Dating websites news
Unlike singles in the '70s, who cruised bars and discos and risked looking for love in all the wrong places, tens of millions of singles each day join and log on to online dating sites with the belief that their efforts to find love and companionship are safe and secure.But the apparent murder and dismemberment of Ingrid Lyne, a 40-year-old Seattle-area mother of three, has sent shockwaves throughout the cyber-romance world, with many begging the question: Is anyone safe?Lyne disappeared last Friday after leaving to meet a date, who police identified as John Robert Charlton, 37.Her ex-husband reported her missing on Saturday — and a dismembered body, including a severed head and foot tentatively identified as Lyne's, were discovered Monday in a recycling bin in Seattle’s Central District.Similar warnings exist on popular sites e Harmony, Farmers Only, and OKCupid, among others.There's a new trend in dating: crime rings and fraudsters who are targeting U. victims via phony dating profiles on popular sites like Match.com, Plentyof and others. A fast-growing breed of global internet crime is revealing a troubling trend: Some fraudsters are easily infiltrating popular dating sites to fleece people out of their savings, law-enforcement officials say. Cyber-swindlers lift photos of real people from the internet, and use the images to create fictitious profiles on dating sites such as Match.com, part of Match Group Inc. “You should always do a background check on the person that you are dating,” Anderson told Fox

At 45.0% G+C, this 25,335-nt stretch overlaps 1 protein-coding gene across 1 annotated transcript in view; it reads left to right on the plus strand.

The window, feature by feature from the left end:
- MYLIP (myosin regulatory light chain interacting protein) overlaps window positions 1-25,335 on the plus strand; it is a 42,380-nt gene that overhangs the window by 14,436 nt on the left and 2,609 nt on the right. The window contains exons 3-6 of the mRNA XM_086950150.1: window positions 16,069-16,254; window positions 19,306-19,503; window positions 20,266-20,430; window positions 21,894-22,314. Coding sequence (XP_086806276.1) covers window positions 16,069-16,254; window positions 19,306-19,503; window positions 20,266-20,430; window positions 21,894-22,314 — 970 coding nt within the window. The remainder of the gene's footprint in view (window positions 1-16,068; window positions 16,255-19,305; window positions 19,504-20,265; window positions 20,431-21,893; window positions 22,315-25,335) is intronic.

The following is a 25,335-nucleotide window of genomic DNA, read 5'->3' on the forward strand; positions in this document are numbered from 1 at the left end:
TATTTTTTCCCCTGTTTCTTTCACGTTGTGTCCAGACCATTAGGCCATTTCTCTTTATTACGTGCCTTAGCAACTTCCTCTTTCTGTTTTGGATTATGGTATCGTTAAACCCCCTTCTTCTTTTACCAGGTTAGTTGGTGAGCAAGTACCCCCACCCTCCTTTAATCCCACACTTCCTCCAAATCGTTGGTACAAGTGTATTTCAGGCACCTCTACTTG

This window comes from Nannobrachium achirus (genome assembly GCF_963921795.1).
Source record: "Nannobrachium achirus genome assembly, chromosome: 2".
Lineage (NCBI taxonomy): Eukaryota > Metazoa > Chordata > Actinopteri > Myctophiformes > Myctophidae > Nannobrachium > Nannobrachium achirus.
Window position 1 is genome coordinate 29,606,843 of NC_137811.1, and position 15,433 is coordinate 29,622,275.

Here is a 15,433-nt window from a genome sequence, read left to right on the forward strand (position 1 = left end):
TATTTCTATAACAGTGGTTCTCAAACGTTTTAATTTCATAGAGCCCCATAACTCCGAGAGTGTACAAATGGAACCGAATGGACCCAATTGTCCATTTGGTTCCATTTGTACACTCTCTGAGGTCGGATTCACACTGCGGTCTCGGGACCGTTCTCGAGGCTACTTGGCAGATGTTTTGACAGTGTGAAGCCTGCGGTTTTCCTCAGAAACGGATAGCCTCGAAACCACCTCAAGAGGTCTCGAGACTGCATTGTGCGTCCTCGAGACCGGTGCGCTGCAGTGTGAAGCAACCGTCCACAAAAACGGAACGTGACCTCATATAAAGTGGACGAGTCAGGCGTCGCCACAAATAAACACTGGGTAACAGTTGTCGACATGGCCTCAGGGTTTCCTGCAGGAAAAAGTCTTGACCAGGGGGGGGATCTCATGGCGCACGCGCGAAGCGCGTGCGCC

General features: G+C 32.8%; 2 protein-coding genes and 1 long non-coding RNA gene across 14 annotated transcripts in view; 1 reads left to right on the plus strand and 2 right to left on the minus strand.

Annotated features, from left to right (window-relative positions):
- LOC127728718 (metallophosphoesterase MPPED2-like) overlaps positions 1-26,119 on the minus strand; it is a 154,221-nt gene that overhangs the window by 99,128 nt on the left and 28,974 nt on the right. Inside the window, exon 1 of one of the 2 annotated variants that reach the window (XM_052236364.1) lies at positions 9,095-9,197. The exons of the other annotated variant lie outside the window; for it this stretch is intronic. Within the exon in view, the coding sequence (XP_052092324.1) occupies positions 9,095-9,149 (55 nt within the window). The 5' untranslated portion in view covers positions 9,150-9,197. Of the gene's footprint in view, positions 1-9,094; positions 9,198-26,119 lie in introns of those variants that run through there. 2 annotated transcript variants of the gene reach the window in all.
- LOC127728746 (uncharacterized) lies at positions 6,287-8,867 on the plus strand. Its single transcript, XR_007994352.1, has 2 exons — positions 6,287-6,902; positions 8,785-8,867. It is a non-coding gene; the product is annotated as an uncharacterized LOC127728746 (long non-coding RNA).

Friends said Lyne met Charlton a few months earlier through an as-yet-unnamed online dating site.
Charlton reportedly has a lengthy rap sheet, including misdemeanor assaults — but it’s unlikely his dating profile mentioned that detail.